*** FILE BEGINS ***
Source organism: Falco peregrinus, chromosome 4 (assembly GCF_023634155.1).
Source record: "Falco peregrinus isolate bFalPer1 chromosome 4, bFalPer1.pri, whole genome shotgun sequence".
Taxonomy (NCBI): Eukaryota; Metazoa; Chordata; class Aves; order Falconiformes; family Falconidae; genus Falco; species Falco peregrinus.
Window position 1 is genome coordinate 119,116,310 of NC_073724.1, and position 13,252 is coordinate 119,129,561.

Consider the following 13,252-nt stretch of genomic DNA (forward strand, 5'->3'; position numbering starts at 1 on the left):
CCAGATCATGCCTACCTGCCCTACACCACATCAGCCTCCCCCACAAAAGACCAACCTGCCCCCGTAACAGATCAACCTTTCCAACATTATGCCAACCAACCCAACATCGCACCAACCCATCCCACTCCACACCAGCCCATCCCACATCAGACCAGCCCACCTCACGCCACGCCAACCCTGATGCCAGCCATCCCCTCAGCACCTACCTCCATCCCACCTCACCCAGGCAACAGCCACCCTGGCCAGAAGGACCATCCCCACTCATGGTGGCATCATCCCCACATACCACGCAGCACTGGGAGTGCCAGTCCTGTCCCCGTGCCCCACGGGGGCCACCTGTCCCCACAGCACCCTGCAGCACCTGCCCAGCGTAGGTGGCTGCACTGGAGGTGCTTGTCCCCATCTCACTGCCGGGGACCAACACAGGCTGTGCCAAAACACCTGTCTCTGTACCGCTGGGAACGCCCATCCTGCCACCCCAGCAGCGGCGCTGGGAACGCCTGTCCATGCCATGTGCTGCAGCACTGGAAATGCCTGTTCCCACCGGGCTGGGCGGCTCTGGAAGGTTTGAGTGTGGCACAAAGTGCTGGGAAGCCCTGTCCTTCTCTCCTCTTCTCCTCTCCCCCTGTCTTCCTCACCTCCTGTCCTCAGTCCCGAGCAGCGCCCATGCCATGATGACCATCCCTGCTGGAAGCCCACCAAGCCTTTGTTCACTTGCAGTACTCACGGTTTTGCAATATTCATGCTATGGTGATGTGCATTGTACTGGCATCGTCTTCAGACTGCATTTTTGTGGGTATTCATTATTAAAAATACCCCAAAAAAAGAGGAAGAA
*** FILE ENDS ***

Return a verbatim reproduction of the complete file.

Source organism: Falco peregrinus, chromosome 4 (assembly GCF_023634155.1).
Source record: "Falco peregrinus isolate bFalPer1 chromosome 4, bFalPer1.pri, whole genome shotgun sequence".
Taxonomy (NCBI): Eukaryota; Metazoa; Chordata; class Aves; order Falconiformes; family Falconidae; genus Falco; species Falco peregrinus.
Window position 1 is genome coordinate 119,116,310 of NC_073724.1, and position 13,252 is coordinate 119,129,561.

Consider the following 13,252-nt stretch of genomic DNA (forward strand, 5'->3'; position numbering starts at 1 on the left):
CCAGATCATGCCTACCTGCCCTACACCACATCAGCCTCCCCCACAAAAGACCAACCTGCCCCCGTAACAGATCAACCTTTCCAACATTATGCCAACCAACCCAACATCGCACCAACCCATCCCACTCCACACCAGCCCATCCCACATCAGACCAGCCCACCTCACGCCACGCCAACCCTGATGCCAGCCATCCCCTCAGCACCTACCTCCATCCCACCTCACCCAGGCAACAGCCACCCTGGCCAGAAGGACCATCCCCACTCATGGTGGCATCATCCCCACATACCACGCAGCACTGGGAGTGCCAGTCCTGTCCCCGTGCCCCACGGGGGCCACCTGTCCCCACAGCACCCTGCAGCACCTGCCCAGCGTAGGTGGCTGCACTGGAGGTGCTTGTCCCCATCTCACTGCCGGGGACCAACACAGGCTGTGCCAAAACACCTGTCTCTGTACCGCTGGGAACGCCCATCCTGCCACCCCAGCAGCGGCGCTGGGAACGCCTGTCCATGCCATGTGCTGCAGCACTGGAAATGCCTGTTCCCACCGGGCTGGGCGGCTCTGGAAGGTTTGAGTGTGGCACAAAGTGCTGGGAAGCCCTGTCCTTCTCTCCTCTTCTCCTCTCCCCCTGTCTTCCTCACCTCCTGTCCTCAGTCCCGAGCAGCGCCCATGCCATGATGACCATCCCTGCTGGAAGCCCACCAAGCCTTTGTTCACTTGCAGTACTCACGGTTTTGCAATATTCATGCTATGGTGATGTGCATTGTACTGGCATCGTCTTCAGACTGCATTTTTGTGGGTATTCATTATTAAAAATACCCCAAAAAAAGAGGAAGAA